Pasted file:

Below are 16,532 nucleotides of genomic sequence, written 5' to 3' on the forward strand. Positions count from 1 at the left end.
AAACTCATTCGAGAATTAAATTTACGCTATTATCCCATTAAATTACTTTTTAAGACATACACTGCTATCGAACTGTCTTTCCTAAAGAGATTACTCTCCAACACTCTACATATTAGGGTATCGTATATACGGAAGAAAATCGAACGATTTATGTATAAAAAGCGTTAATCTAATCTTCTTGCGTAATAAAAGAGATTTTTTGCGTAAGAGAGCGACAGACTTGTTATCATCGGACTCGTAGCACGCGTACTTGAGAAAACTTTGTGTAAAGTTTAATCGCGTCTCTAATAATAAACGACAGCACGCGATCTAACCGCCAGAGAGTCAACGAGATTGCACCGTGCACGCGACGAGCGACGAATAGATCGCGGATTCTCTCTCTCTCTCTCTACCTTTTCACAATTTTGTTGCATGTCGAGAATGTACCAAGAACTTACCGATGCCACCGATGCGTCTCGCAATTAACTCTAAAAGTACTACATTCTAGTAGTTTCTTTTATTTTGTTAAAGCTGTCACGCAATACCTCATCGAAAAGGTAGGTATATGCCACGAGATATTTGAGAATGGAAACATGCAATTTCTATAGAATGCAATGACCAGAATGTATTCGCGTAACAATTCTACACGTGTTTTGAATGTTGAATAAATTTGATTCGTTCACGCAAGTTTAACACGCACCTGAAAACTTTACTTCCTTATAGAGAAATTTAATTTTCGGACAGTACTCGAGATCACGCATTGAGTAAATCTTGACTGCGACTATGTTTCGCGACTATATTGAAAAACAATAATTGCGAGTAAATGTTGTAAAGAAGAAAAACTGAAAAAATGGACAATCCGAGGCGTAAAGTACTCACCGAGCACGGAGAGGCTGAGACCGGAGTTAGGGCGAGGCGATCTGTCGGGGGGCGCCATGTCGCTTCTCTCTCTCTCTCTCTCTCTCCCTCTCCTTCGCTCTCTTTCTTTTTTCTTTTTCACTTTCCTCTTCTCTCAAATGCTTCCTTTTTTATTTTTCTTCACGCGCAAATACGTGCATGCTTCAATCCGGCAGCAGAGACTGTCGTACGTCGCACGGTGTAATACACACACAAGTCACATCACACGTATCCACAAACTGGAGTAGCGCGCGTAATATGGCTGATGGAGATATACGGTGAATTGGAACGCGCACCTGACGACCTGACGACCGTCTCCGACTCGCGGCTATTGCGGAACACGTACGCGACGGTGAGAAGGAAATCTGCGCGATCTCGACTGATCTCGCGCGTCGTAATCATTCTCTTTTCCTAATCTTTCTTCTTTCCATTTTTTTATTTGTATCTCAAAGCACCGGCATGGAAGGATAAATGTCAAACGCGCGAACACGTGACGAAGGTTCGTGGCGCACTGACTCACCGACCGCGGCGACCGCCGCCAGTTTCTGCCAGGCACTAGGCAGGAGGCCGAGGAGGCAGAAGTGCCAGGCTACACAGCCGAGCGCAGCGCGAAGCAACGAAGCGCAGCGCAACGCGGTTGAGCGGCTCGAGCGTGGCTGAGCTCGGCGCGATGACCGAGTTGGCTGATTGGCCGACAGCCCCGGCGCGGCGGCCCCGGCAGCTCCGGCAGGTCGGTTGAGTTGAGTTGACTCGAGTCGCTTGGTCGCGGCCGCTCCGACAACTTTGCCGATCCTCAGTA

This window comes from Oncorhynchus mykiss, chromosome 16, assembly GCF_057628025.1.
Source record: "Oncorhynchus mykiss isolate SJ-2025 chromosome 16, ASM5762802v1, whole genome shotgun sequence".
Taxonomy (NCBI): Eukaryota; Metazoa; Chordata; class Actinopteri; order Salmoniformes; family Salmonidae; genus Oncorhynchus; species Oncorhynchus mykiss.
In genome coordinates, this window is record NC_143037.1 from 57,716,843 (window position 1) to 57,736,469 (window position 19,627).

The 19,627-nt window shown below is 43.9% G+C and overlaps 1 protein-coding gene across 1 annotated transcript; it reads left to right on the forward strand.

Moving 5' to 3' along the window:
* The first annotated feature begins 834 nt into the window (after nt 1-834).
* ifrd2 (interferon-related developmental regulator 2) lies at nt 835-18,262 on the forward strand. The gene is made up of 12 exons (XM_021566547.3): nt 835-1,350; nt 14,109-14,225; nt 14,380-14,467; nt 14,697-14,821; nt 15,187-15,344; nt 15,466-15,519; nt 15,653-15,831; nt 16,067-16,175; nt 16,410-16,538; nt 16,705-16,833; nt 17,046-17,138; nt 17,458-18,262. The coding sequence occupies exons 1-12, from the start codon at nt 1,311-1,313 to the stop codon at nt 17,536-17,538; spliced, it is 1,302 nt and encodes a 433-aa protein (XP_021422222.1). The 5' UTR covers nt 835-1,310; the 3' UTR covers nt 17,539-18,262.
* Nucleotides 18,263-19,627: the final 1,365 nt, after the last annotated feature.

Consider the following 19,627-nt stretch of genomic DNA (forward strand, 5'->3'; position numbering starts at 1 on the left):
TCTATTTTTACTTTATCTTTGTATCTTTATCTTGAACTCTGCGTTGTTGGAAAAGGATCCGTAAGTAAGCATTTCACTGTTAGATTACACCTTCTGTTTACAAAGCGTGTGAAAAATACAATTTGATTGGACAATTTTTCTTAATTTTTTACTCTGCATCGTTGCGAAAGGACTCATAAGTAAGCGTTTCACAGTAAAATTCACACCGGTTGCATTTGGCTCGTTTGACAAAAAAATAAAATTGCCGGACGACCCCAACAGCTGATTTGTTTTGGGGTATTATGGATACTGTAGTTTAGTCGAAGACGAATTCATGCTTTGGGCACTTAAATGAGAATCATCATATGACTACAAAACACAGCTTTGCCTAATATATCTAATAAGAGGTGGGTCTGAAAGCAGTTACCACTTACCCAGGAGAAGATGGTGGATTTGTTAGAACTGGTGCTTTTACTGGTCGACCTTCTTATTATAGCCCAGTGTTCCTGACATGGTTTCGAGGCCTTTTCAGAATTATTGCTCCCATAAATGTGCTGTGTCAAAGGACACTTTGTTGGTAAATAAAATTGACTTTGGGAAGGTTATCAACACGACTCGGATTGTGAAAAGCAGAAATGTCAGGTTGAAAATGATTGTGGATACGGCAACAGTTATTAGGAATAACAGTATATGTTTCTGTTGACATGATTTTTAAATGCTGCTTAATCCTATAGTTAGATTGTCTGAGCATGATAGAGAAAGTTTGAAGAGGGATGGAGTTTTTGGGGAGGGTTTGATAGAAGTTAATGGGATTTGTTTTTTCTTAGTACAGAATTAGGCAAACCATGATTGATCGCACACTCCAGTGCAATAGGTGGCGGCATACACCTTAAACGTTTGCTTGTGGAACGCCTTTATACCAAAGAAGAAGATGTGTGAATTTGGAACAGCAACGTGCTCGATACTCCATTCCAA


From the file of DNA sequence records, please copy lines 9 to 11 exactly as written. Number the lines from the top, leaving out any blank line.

* The first annotated feature begins 834 nt into the window (after nt 1-834).
* ifrd2 (interferon-related developmental regulator 2) lies at nt 835-18,262 on the forward strand. The gene is made up of 12 exons (XM_021566547.3): nt 835-1,350; nt 14,109-14,225; nt 14,380-14,467; nt 14,697-14,821; nt 15,187-15,344; nt 15,466-15,519; nt 15,653-15,831; nt 16,067-16,175; nt 16,410-16,538; nt 16,705-16,833; nt 17,046-17,138; nt 17,458-18,262. The coding sequence occupies exons 1-12, from the start codon at nt 1,311-1,313 to the stop codon at nt 17,536-17,538; spliced, it is 1,302 nt and encodes a 433-aa protein (XP_021422222.1). The 5' UTR covers nt 835-1,310; the 3' UTR covers nt 17,539-18,262.
* Nucleotides 18,263-19,627: the final 1,365 nt, after the last annotated feature.